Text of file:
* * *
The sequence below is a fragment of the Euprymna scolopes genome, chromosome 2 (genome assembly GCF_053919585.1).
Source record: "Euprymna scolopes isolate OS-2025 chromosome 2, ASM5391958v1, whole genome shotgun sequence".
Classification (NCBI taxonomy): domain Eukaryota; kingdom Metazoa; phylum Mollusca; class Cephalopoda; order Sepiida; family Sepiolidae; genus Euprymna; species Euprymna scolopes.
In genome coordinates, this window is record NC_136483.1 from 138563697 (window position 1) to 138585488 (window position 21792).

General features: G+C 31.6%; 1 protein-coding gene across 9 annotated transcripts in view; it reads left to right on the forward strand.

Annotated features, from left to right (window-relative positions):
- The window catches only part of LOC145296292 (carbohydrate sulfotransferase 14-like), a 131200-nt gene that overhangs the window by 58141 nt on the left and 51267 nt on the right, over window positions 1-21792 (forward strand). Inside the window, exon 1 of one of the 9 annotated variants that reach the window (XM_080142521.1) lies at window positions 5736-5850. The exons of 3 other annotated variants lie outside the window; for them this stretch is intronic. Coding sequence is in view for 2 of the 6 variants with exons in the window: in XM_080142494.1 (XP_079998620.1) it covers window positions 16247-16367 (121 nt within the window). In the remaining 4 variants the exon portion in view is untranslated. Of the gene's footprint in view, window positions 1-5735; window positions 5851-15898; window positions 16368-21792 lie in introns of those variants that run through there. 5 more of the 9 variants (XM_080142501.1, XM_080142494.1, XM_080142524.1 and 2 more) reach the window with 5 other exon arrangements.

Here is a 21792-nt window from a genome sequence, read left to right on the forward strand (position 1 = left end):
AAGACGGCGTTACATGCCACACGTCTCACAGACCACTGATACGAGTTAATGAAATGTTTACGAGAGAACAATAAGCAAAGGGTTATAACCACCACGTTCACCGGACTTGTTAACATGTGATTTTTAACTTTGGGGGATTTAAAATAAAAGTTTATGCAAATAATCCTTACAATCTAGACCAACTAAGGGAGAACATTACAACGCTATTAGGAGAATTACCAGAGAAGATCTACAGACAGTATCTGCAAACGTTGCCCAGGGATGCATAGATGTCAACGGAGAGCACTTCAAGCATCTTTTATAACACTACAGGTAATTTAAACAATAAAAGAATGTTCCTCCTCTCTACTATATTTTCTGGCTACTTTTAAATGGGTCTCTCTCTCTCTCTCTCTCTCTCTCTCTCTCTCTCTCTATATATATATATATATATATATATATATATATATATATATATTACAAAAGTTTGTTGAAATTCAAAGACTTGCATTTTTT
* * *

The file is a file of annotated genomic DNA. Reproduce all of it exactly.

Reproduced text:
The sequence below is a fragment of the Euprymna scolopes genome, chromosome 2 (genome assembly GCF_053919585.1).
Source record: "Euprymna scolopes isolate OS-2025 chromosome 2, ASM5391958v1, whole genome shotgun sequence".
Classification (NCBI taxonomy): domain Eukaryota; kingdom Metazoa; phylum Mollusca; class Cephalopoda; order Sepiida; family Sepiolidae; genus Euprymna; species Euprymna scolopes.
In genome coordinates, this window is record NC_136483.1 from 138563697 (window position 1) to 138585488 (window position 21792).

General features: G+C 31.6%; 1 protein-coding gene across 9 annotated transcripts in view; it reads left to right on the forward strand.

Annotated features, from left to right (window-relative positions):
- The window catches only part of LOC145296292 (carbohydrate sulfotransferase 14-like), a 131200-nt gene that overhangs the window by 58141 nt on the left and 51267 nt on the right, over window positions 1-21792 (forward strand). Inside the window, exon 1 of one of the 9 annotated variants that reach the window (XM_080142521.1) lies at window positions 5736-5850. The exons of 3 other annotated variants lie outside the window; for them this stretch is intronic. Coding sequence is in view for 2 of the 6 variants with exons in the window: in XM_080142494.1 (XP_079998620.1) it covers window positions 16247-16367 (121 nt within the window). In the remaining 4 variants the exon portion in view is untranslated. Of the gene's footprint in view, window positions 1-5735; window positions 5851-15898; window positions 16368-21792 lie in introns of those variants that run through there. 5 more of the 9 variants (XM_080142501.1, XM_080142494.1, XM_080142524.1 and 2 more) reach the window with 5 other exon arrangements.

Here is a 21792-nt window from a genome sequence, read left to right on the forward strand (position 1 = left end):
AAGACGGCGTTACATGCCACACGTCTCACAGACCACTGATACGAGTTAATGAAATGTTTACGAGAGAACAATAAGCAAAGGGTTATAACCACCACGTTCACCGGACTTGTTAACATGTGATTTTTAACTTTGGGGGATTTAAAATAAAAGTTTATGCAAATAATCCTTACAATCTAGACCAACTAAGGGAGAACATTACAACGCTATTAGGAGAATTACCAGAGAAGATCTACAGACAGTATCTGCAAACGTTGCCCAGGGATGCATAGATGTCAACGGAGAGCACTTCAAGCATCTTTTATAACACTACAGGTAATTTAAACAATAAAAGAATGTTCCTCCTCTCTACTATATTTTCTGGCTACTTTTAAATGGGTCTCTCTCTCTCTCTCTCTCTCTCTCTCTCTCTCTCTCTATATATATATATATATATATATATATATATATATATATATATTACAAAAGTTTGTTGAAATTCAAAGACTTGCATTTTTT